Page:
Many voters tune in just for the last few days before Election Day. They look up from lives pressed by the needs of families and friends, aging parents, struggling students and high school football to ask: For whom should I vote? Candidates and campaigns have to make closing appeals to those newly opened ears.
Really attentive voters chose long ago, of course, because almost every race is between vastly different candidates. Take the Arizona Senate race: There is hardly a starker choice than the one between Republican Rep. Martha McSally, a retired Air Force colonel and first female fighter pilot to fly in combat for the United States, and Democratic Rep. Kyrsten Sinema, the hard-left, anti-war, stay-at-home-mom-insulting, condescending radical who has spent nearly six years in Congress pretending to be a moderate. The campaigns have been locked in political combat for months.
But still, some Arizona voters will have missed the candidates' biographies and a thousand TV and social media ads. Their choice will depend not on either candidates' personal qualities but on the national political environment. So too it will be for thousands of voters in key Senate races in Indiana and Florida. In the Hoosier State, Republican Mike Braun looks to be ahead of incumbent Democrat Joe Donnelly, partly thanks to the latter's opposition to Justice Brett Kavanaugh.
In Florida, Rick Scott seems to be a whisper behind Democrat Bill Nelson. "Late deciders" may make the difference in both races. Republicans look as if they have put away pick-ups in North Dakota and Missouri, but Nevada is a Republican vulnerability as Sen. Dean Heller, R, battles Rep. Jacky Rosen, D, to the wire. In Tennessee, Rep. Marsha Blackburn, R, looks to have secured the seat left vacant by the retiring Bob Corker.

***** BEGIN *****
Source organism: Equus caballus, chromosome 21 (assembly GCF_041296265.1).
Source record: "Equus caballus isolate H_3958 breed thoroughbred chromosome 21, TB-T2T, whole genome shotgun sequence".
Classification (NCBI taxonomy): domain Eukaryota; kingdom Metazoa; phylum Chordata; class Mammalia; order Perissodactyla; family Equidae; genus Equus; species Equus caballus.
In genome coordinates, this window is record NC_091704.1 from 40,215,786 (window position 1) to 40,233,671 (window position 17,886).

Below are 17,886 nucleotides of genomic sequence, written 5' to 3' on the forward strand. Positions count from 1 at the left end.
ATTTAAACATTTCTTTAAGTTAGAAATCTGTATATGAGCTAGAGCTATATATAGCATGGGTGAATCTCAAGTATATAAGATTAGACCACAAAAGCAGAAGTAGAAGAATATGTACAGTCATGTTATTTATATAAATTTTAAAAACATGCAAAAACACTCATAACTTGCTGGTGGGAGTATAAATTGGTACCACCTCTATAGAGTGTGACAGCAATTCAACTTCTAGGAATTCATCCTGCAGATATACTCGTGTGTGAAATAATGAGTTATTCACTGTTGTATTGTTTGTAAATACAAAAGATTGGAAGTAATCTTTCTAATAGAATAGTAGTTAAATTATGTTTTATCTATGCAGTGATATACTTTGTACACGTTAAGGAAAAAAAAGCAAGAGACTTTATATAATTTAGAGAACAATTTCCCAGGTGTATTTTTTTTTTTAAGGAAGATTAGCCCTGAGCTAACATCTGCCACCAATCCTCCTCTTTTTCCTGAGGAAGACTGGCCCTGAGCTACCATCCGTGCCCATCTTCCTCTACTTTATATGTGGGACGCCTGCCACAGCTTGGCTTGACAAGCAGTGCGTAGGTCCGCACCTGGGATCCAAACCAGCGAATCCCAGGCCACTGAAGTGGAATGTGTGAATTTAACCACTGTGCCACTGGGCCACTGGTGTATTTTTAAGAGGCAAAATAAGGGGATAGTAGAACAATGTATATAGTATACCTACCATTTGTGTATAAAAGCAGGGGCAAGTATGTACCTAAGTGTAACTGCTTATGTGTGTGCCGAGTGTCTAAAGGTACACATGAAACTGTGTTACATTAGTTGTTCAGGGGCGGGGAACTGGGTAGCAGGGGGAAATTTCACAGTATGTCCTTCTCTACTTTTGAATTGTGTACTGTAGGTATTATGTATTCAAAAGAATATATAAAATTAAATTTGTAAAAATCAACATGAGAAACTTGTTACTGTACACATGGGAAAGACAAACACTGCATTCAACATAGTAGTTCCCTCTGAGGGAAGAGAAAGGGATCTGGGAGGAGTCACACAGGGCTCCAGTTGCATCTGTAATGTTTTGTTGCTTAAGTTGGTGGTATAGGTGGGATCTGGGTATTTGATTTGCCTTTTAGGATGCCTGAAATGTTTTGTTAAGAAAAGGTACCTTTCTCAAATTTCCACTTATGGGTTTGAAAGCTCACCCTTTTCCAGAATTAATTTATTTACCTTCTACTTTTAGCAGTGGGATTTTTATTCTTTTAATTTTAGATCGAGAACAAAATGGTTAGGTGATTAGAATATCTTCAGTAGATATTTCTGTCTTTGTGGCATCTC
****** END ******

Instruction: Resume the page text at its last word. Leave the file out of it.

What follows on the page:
There are many tight races where the "Oh, there's an election?" vote will decide the outcome, and not just in the Senate but also in the House and many state houses, as well. So how are the parties trying to persuade those voters?
Democrats are arguing the following: President Trump is a dangerous demagogue who daily sows division and hate. He is wrongly trying to marginalize the free press by resorting to a term straight out of Stalinism: "enemy of the people." He needs a major check imposed on his recklessness and conflicts of interest. Perhaps impeachment should be on the table. His administration needs oversight. And we Democrats will protect what is left of Obamacare, while saving Social Security and Medicare. Vote Democrat for a divided government to save a divided country.
Meanwhile, Republicans are closing this way: Don't you like 4 percent gross domestic product growth and near-full employment? Do you think it's a coincidence that the market has dropped as businesses prepare for the possibility of Rep. Nancy Pelosi, D-Calif., returning to the speakership? Our military - especially our navy - is being rebuilt after being hollowed out under President Barack Obama.
Our "red lines" are visible again. We have renegotiated the North American Free Trade Agreement, gotten clarity on China and realigned the Middle East into an effective anti-Iran coalition. Thanks to deregulation, your children finally will have the jobs of the future here waiting for them. You may not like Trump, but his wrecking-ball politics was the only way to smash the sclerotic superstructure of blue-bubble elites inside the Beltway, Manhattan, Hollywood and Silicon Valley. He's a very big bull in a very big china shop, but he's your bull. And if you don't like him, 2020 is when you fire him, not now. Vote Republican to keep the economy humming.
Those are the two arguments in two paragraphs. The awful sequence of events from the Florida mail-bomb suspect to the slaughter of our fellow citizens in Pittsburgh have draped this election in fear and almost inexpressible sorrow. Another turn or two could come right through to the close of the last poll in Hawaii.
But fairly outlined above are the two closing arguments, earnestly believed by their respective camps of tens of millions of citizens. Anyone who says they know which one will prevail is lying or delusional.